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Pathogen reduction in human plasma using an ultrashort pulsed laser.

Tsen SW, Kingsley DH, Kibler K, Jacobs B, Sizemore S, Vaiana SM, Anderson J, Tsen KT, Achilefu S - PLoS ONE (2014)

Bottom Line: Pathogen reduction is a viable approach to ensure the continued safety of the blood supply against emerging pathogens.We found that laser treatment resulted in 2-log, 1-log, and 3-log reductions in human immunodeficiency virus, hepatitis A virus, and murine cytomegalovirus in human plasma, respectively.Ultrashort pulsed lasers are a promising new method for chemical-free, broad-spectrum pathogen reduction in human plasma.

View Article: PubMed Central - PubMed

Affiliation: Department of Radiology, Washington University School of Medicine, St Louis, Missouri, United States of America.

ABSTRACT
Pathogen reduction is a viable approach to ensure the continued safety of the blood supply against emerging pathogens. However, the currently licensed pathogen reduction techniques are ineffective against non-enveloped viruses such as hepatitis A virus, and they introduce chemicals with concerns of side effects which prevent their widespread use. In this report, we demonstrate the inactivation of both enveloped and non-enveloped viruses in human plasma using a novel chemical-free method, a visible ultrashort pulsed laser. We found that laser treatment resulted in 2-log, 1-log, and 3-log reductions in human immunodeficiency virus, hepatitis A virus, and murine cytomegalovirus in human plasma, respectively. Laser-treated plasma showed ≥70% retention for most coagulation factors tested. Furthermore, laser treatment did not alter the structure of a model coagulation factor, fibrinogen. Ultrashort pulsed lasers are a promising new method for chemical-free, broad-spectrum pathogen reduction in human plasma.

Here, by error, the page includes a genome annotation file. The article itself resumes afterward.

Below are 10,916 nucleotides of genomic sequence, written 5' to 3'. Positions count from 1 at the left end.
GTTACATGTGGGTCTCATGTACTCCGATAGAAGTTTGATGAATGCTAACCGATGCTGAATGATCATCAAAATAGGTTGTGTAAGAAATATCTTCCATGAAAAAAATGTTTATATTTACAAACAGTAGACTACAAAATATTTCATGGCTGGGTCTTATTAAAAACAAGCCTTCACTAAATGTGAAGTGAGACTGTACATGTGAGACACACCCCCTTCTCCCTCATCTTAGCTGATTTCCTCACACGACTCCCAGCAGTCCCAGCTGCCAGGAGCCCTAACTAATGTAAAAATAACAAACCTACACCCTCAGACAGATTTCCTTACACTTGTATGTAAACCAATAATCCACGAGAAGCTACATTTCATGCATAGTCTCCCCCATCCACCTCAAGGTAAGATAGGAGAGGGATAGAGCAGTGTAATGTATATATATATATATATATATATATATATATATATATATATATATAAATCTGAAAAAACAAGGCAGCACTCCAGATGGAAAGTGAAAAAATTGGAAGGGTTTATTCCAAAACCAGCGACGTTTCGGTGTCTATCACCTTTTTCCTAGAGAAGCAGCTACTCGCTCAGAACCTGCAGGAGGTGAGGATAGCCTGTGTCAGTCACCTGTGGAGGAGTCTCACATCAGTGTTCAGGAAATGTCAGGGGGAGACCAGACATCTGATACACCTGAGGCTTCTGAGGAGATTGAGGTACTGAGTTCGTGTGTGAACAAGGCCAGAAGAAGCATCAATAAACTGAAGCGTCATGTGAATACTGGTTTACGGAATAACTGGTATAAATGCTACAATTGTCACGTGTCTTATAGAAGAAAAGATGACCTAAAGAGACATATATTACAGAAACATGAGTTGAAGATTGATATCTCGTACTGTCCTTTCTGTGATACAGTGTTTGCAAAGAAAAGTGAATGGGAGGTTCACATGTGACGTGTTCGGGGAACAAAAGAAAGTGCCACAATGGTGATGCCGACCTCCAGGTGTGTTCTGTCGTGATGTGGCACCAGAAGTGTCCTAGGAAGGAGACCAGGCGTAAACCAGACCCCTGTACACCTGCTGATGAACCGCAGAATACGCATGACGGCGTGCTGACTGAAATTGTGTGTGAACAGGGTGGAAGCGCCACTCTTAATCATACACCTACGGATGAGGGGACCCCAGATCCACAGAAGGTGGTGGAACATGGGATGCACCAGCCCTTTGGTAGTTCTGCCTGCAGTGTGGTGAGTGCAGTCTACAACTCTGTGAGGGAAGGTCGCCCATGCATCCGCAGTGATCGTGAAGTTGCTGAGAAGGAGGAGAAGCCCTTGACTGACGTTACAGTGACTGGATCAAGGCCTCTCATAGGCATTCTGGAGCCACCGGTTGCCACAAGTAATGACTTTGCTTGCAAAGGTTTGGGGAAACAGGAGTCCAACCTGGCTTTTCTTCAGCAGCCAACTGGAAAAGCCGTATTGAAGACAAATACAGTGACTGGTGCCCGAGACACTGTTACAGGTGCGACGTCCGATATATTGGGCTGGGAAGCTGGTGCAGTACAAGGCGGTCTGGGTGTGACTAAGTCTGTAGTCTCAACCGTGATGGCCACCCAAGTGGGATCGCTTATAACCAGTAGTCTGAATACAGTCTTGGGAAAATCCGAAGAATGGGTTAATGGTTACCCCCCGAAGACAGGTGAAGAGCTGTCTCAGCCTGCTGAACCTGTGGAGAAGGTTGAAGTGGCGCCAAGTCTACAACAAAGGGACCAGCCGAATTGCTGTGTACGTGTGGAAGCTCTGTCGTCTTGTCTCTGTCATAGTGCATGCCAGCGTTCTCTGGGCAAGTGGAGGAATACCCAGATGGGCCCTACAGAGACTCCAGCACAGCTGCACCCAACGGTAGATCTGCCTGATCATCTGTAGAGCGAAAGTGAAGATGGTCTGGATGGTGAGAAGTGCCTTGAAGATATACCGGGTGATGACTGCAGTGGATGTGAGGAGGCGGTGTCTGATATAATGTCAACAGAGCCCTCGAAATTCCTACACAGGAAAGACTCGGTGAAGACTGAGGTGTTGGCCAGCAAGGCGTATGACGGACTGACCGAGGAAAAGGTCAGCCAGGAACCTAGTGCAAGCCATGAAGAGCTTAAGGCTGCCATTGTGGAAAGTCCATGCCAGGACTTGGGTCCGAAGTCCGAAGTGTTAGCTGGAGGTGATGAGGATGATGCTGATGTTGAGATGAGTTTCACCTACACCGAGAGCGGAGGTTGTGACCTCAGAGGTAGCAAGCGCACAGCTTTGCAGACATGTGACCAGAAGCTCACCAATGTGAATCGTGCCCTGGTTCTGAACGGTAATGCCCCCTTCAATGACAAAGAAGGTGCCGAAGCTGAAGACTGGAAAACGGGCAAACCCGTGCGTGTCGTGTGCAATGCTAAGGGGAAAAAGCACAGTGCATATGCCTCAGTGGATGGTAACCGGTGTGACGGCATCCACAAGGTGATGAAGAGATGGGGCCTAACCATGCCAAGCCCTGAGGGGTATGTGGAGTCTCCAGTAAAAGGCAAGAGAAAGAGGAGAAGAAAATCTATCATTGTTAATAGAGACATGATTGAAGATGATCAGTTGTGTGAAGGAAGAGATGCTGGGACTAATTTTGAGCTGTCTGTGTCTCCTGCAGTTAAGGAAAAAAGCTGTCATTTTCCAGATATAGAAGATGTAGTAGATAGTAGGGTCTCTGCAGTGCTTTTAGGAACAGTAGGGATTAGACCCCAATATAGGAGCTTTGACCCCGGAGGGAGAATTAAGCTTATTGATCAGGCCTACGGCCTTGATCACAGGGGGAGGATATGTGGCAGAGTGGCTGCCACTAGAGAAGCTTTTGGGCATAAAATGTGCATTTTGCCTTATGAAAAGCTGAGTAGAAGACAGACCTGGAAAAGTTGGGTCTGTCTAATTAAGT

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Related in: MedlinePlus

Inactivation of viruses in plasma using a USP laser.Human plasma containing HIV (A), HAV (B), or MCMV (C) were treated with the USP laser. For the HIV-spiked plasma, viral titer was assessed by plaque assay in MAGI cells. For the HAV-spiked plasma, viral titer was assessed by plaque assay in fetal rhesus monkey kidney cells. For the MCMV-spiked plasma, viral titer was assessed by TCID50 assay in murine embryonic fibroblast cells. Results are representative of triplicate experiments and are shown as means ± SEM.
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pone-0111673-g001: Inactivation of viruses in plasma using a USP laser.Human plasma containing HIV (A), HAV (B), or MCMV (C) were treated with the USP laser. For the HIV-spiked plasma, viral titer was assessed by plaque assay in MAGI cells. For the HAV-spiked plasma, viral titer was assessed by plaque assay in fetal rhesus monkey kidney cells. For the MCMV-spiked plasma, viral titer was assessed by TCID50 assay in murine embryonic fibroblast cells. Results are representative of triplicate experiments and are shown as means ± SEM.

Mentions: For this study, we chose HIV and HAV as medically significant enveloped and non-enveloped RNA viruses, respectively, and we chose MCMV as a representative enveloped DNA virus whose results could be extrapolated to relevant human pathogens such as cytomegalovirus and hepatitis B virus. To demonstrate that the USP laser treatment can inactivate viruses in plasma, aliquots of HIV, HAV, or MCMV were spiked into human plasma and treated with the laser. USP laser treatment of virus-spiked plasma samples resulted in approximately 2-log, 1-log, and 3-log reductions in HIV, HAV, and MCMV titers, respectively (Figure 1A–C). The reduction in HAV titers after USP laser treatment exceeds that achieved by the currently licensed SD and amotosalen techniques [6]. It is anticipated that further optimization of laser parameters such as wavelength (i.e., operating at wavelengths where absorption by bilirubin/hemoglobin are minimal) would yield greater inactivation of viruses. These data indicate that USP laser treatment can achieve clinically meaningful reduction of viruses in human plasma.